Seller aggressively firm making it difficult to brrrr

20 Replies

The seller owes 46,000 on his property and is looking to walk away with 100,000 cash I was trying to Brrr this property. I was getting an additional line of credit to help with closing costs the seller is firm on not coming down on his hundred thousand dollar to walk away with he is retired and saying he will find someone else. I was approved for 162k and remainder of the money was supposed to be for rehab. the house has an ARV of 204,000.

This house is practically turn key ready. Should I just purchase my first rental and start renting it out or wait until I find the right brrr deal?

Right now, how easy do you think it's going to be to manage a major renovation? Get guys out there, keep them on the job, get materials in, have cleaners come and go...is that realistic in the time of coronavirus?

@Jim K. The only rehabbing I would need to do is finish the basement. My realtor says I could rent as if if I were to purchase it. But if I do purchase for the additional 10g totaling 156 so the seller can walk away with his 100k it leaves me with very little left over that I planned on using for the rehab.

So I’m wondering since it is rent ready do I just get started on my first property and collect enough to rehab it in a few months? Or should I pass and find a cheaper property? I guess it’s essentially a good problem to have I just know it will slow down my next purchase that has me torn between decisions

I would be purchasing this house with no capital in this deal so for that matter with it being ready to rent right away what should I do?

So what is the home worth as is? More than $146?  How much will it rent for?

Your cash position, the seller position, whether you BRRR or not has no bearing on above. What's it worth and what will it rent for are what matter.

@Damien Papillo

Your realtor wants his commission check now, now, NOW, before he starts sheltering-in-place. He would tell you the sky is pink if he thought it would get you closer to signing on the dotted line.

If I were you, I would put my money back in my pocket, forget about getting my start in investing and taking my shot at building a rental empire until the pandemic is under control, new cases are going down each day, drastic new actions on the local, state, and federal level stop being taken every day.

@Jim K. makes a great point in that we may not know how easy it will be to hire/keep workers on property.

You were approved for $162,000.  The seller is firm on netting $100,000 and owes $46,000 on the property which means the minimum you could buy the property for is $146,000.  That leaves you with $16,000 if you take out the full loan.

Question is...what kind of work needs to be done to the basement?  You mention that some work needs to be done but also mention that it is rent ready? 

Looking at the ARV of $204,000 with little work that needs to be done to the basement it looks like you still have some wiggle room. But you're right - maybe buy and hold is the better strategy here instead of BRRRR.

@Damien Papillo Consider also as a buy & hold, will your potential renter be able to pay if they get laid off or the business they work for closes for an extended period of time? In many cases when the seller is firm for whatever reason, it may be because they know something you don't yet about the property. I think it may be hard to get a good tenant at the moment, I would suspect most current renters will be staying where they are for the moment and those that don't may be just playing the system since they know they can't get evicted for some time. If I were you, I would only offer what you are willing to spend to make the property profitable for you. Don't let emotions get involved and if the amount the seller wants doesn't work for you, just walk away. There will probably be more deals coming in the near future.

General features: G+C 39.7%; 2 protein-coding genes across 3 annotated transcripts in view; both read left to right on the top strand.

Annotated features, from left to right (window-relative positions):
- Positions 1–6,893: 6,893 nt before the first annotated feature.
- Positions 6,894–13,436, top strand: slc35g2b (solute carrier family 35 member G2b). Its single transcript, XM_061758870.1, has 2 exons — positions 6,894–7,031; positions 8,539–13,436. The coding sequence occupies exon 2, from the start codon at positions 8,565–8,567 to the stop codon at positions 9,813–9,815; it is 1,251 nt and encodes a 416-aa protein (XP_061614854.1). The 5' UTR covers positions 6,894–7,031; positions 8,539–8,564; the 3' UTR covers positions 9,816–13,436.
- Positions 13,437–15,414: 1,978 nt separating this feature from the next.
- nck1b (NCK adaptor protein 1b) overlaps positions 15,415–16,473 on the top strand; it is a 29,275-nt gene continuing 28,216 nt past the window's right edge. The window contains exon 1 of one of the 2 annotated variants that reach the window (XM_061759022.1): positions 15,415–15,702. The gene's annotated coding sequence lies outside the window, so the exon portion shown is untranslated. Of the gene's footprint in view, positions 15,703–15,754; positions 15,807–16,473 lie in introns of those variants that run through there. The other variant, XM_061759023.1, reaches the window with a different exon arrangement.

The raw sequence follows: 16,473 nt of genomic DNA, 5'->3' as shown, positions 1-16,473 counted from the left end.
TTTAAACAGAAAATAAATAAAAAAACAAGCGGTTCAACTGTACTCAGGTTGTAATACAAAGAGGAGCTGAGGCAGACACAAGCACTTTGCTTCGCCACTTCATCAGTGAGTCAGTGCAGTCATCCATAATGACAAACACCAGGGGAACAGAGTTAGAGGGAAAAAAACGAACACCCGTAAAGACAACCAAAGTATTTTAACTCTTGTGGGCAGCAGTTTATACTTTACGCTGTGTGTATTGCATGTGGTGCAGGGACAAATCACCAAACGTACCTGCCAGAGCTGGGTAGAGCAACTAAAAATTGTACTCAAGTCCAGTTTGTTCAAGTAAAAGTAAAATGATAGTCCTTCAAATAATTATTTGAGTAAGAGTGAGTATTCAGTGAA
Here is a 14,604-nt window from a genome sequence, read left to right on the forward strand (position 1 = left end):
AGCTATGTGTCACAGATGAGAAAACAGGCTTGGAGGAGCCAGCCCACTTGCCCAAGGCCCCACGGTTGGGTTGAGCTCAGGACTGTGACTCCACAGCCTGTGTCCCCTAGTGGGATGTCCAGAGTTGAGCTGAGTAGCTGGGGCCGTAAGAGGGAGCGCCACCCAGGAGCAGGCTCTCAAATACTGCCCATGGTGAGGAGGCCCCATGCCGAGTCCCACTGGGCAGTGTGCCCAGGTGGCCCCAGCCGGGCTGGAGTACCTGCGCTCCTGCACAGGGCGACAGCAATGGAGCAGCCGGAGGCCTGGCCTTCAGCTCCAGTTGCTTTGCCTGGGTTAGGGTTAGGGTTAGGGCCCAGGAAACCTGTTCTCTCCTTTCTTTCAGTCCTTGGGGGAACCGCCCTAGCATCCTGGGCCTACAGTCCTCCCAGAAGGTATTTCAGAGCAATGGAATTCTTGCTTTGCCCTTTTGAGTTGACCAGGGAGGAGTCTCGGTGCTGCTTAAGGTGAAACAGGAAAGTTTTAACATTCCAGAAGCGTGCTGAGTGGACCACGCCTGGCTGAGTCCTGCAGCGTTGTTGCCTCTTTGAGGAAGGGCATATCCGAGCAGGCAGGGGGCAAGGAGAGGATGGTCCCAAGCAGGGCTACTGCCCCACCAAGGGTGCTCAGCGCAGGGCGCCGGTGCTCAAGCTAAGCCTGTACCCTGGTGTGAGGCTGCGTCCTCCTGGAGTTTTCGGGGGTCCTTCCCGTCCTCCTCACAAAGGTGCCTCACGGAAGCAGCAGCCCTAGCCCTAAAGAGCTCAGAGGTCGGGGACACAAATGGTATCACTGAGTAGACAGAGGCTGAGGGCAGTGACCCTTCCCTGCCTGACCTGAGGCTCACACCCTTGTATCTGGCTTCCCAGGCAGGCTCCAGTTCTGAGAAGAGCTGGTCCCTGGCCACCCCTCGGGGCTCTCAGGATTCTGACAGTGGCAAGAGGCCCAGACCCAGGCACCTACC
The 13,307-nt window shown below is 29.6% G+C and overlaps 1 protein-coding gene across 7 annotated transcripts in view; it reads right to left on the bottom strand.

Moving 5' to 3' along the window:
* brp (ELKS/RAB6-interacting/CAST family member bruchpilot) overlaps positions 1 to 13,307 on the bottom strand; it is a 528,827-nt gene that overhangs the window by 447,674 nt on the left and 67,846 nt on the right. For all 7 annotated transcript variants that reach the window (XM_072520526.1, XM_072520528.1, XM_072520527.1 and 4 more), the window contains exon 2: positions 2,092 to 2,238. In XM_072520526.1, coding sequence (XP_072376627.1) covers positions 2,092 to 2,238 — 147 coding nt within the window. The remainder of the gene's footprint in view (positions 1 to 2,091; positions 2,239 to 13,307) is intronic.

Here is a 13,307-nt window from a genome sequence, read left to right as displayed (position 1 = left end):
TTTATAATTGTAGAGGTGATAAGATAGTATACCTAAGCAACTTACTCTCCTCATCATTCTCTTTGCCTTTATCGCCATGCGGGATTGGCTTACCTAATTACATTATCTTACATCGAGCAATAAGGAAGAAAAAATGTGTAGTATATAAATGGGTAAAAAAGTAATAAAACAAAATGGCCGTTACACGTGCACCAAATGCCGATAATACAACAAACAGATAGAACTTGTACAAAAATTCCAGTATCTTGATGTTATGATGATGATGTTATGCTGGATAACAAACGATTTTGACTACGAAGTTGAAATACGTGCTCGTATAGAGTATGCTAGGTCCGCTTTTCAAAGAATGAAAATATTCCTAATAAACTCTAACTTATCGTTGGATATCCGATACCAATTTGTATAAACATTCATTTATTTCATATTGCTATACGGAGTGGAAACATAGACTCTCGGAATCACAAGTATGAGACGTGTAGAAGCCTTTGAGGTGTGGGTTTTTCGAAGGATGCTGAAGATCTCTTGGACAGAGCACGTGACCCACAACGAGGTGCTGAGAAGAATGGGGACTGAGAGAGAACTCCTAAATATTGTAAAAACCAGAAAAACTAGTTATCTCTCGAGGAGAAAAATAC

@Damien Papillo - I would advise my client to dig their heels in.. this is not an opportune time to be selling. Call the bluff, if he walks there will be plenty of other opportunties

@Damien Papillo Walk. Cash is king right now. Move on to something else. It’s a buyer’s market. The right deal is out there and you are in an enviable position. Get out there and find a better deal.

Good Luck and stay safe.

Is the property currently rented? If not, I'd 100% either walk away or put the sale off until things get better. 

My city is no longer doing CO inspections. So even if this is turn key ready, you may not be able to get a renter in there if the city isn't doing CO inspections. Also, how are you going to show the property if everyone has shelter in place orders? Even if there's no shelter in place order, a lot of people will be deciding to just renew their old lease rather than go out and find a new place because of social distancing. 

It's not a great time to buy for investment purposes, unless you have a ton of cash to help carry the property while it sits vacant. But you'd need to be buying at a premium for that to make sense then. 

Originally posted by @Damien Papillo :

@Mike D'Arrigo he is retired and looking to move to Idaho and just wants to walk away with 100k. My realtor had the same exact house literally 5 houses down in the same neighborhood that sold for 204k

Damien, unless I am missing something, why would you not take this deal if he's willing to take $100K and you can substantiate that the value is $204K. This would be a no brainer to me. The whole purpose of a BRRR is to have built in equity. Normally that requires putting a lot of work in to it. If you can get built in equity with little work, why wouldn't you do it?